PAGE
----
When they get it right, traders working on high yield desks are some of the best rewarded in the market. When they get it wrong, they can lose a lot of money. And in the current market, it's getting easier to get it wrong, which means banks are keen to upgrade the talent on their desks.
"There's a lot of shuffling going on," says one headhunter who works in the high yield space. "High yield trading books have been getting hammered, so it seems there are firings and upgrades taking place."
Barclays hired four New York-based high yield traders from Credit Suisse earlier this month, of whom three were managing directors. We understand that Mizuho has lost a high yield trader in London (Ed Bruni) and traders in the market say various banks are hiring. "UBS is looking, RBC is looking, RBS is looking," claims one London high yield veteran. "There's movement caused by traders jumping ship, traders making losses, and traders getting fired. Some new players also seem to be building-out."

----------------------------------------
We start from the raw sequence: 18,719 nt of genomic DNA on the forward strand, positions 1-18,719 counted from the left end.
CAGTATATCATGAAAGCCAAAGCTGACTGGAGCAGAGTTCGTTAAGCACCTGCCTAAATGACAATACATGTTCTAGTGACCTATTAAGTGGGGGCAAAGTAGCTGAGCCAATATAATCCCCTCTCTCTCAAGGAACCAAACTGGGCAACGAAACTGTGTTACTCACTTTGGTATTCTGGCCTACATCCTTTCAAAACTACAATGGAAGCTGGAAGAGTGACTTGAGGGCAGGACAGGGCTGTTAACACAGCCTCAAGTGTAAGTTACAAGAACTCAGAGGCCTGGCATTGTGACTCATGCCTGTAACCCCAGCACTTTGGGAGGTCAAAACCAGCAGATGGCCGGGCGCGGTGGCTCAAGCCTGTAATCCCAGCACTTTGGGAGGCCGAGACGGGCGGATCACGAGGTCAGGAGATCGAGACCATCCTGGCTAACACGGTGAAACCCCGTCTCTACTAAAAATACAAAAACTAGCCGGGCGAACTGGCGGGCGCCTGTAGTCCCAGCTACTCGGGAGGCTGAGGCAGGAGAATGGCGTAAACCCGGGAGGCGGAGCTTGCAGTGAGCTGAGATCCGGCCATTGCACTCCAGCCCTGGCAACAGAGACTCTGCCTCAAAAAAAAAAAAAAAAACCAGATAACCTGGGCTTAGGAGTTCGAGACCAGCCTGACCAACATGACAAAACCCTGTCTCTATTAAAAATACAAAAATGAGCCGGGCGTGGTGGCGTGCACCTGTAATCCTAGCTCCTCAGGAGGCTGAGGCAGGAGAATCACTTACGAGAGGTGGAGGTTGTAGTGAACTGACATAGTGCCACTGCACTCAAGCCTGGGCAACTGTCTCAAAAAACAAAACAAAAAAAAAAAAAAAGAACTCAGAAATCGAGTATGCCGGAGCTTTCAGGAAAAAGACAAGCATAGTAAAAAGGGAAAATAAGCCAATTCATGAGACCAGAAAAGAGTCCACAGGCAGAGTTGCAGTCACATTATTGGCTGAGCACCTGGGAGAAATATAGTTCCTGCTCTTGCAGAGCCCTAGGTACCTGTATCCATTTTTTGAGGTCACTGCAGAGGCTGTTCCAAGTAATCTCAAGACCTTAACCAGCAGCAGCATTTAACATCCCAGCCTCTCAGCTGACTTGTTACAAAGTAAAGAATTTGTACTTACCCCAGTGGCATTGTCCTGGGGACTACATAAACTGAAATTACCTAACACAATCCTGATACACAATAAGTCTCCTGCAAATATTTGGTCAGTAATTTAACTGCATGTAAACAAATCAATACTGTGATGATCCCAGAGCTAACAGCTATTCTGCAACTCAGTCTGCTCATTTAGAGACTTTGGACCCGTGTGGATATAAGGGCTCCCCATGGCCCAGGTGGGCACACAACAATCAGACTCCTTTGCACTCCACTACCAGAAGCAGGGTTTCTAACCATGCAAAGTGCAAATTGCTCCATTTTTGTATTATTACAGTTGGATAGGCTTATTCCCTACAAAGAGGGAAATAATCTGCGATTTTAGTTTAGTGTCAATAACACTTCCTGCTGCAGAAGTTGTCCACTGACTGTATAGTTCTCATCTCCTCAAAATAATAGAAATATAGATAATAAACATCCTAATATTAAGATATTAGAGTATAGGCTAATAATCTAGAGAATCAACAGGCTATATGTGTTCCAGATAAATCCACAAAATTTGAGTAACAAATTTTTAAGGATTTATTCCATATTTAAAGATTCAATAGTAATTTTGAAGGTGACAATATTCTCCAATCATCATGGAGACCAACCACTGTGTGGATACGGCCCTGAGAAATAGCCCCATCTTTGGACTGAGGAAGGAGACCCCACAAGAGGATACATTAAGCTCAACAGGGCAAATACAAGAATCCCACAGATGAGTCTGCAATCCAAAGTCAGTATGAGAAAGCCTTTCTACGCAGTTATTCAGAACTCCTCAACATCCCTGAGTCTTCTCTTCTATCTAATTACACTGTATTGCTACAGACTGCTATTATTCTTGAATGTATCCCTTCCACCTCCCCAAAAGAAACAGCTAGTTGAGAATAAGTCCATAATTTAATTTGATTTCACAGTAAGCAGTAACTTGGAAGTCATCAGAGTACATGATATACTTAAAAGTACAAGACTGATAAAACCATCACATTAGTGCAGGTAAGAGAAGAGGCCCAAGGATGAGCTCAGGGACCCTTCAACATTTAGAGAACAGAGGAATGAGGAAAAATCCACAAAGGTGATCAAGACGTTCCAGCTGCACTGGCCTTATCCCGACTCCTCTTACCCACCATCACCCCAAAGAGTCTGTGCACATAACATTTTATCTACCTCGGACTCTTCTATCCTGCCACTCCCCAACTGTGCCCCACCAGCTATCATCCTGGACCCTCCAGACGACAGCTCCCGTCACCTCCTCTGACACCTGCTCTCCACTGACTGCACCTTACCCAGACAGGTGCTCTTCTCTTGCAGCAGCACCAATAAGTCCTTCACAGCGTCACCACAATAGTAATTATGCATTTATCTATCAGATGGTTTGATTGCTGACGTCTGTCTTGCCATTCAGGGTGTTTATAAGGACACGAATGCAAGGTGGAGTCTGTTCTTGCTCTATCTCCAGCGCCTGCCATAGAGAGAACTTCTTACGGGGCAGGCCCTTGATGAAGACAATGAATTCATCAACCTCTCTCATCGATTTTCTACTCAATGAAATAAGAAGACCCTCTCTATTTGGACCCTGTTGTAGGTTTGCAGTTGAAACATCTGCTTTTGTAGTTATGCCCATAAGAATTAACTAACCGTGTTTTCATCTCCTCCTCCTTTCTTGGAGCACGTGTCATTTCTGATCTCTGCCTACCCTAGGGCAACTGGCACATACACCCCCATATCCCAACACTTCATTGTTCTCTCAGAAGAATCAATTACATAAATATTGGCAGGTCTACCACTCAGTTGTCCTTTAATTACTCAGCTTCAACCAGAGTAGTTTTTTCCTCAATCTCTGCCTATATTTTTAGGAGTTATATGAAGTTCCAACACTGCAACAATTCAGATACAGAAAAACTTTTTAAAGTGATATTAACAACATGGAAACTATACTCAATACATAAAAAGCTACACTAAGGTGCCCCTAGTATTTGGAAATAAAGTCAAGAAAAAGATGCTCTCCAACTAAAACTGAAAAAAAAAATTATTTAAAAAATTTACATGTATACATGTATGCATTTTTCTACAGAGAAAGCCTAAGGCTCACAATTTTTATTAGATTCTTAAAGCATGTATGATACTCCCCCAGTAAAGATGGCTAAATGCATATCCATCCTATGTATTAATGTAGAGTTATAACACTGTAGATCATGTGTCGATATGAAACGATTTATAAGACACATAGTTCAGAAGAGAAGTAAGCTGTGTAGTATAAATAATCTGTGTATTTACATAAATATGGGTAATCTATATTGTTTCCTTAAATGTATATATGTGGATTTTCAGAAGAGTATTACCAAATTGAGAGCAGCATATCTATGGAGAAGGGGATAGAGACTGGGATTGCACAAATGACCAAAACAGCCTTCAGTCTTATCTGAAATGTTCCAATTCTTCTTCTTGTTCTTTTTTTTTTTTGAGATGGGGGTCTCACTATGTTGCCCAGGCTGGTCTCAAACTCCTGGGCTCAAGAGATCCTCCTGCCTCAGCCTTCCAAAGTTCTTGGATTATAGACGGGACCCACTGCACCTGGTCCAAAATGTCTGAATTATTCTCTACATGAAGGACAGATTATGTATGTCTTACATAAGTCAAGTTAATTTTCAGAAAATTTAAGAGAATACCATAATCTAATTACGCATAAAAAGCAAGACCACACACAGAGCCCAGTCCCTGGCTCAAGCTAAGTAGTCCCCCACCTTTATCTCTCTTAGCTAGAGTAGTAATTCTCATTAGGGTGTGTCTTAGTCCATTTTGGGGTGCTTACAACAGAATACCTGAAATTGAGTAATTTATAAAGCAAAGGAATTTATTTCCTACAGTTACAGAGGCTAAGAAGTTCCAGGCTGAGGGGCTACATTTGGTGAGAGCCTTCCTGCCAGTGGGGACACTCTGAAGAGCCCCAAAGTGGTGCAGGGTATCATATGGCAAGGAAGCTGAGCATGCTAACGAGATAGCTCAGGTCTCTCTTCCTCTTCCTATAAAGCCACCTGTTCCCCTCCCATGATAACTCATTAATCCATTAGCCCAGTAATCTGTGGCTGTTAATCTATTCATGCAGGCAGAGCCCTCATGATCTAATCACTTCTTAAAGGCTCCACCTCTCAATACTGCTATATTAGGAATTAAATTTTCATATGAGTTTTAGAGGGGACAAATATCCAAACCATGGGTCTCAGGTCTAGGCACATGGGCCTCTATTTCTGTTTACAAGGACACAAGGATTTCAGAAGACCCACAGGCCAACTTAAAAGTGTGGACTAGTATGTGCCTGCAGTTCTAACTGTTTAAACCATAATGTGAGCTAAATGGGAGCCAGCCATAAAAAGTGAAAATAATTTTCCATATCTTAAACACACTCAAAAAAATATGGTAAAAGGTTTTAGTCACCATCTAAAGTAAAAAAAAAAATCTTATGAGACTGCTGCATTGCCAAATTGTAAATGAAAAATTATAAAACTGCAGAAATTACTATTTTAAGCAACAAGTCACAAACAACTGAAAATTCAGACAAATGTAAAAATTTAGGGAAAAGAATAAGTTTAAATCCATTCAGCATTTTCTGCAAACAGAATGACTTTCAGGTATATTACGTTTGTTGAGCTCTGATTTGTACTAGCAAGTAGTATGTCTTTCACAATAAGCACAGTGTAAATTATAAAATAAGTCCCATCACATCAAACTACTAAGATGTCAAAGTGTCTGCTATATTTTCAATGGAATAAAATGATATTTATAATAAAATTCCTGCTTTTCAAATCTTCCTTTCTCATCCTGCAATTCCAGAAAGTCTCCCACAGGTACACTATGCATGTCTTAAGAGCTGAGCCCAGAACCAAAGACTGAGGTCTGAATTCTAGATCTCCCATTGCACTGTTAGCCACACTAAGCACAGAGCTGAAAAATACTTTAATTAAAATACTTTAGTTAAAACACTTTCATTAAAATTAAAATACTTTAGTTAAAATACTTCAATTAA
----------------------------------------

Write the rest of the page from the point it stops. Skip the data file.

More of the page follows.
High yield bonds are often illiquid, requiring what it is a comparatively small group of traders in the space to match buyers and sellers themselves. Top traders can be highly profitable - Hamza Lemssouguer made $120m in profits at Credit Suisse in 2019, for example. However, as banks' risk appetite wanes, trading high yield products is becoming a lot harder to do. “In some cases it’s taken us several weeks to exit what should be very liquid positions," David Newman, chief investment officer for global high yield at Allianz Global Investors, told Bloomberg in late June.
Russell Clarke, a partner at fixed income focused Figtree search in London, said demand for high yield traders is strongest for sector specialists in areas like autos and industrials. "Despite liquidity issues, if banks can hold inventory and hire strong traders with a risk view while hedging with CDS and iTraxx, there is always a chance they will make good money," he said.
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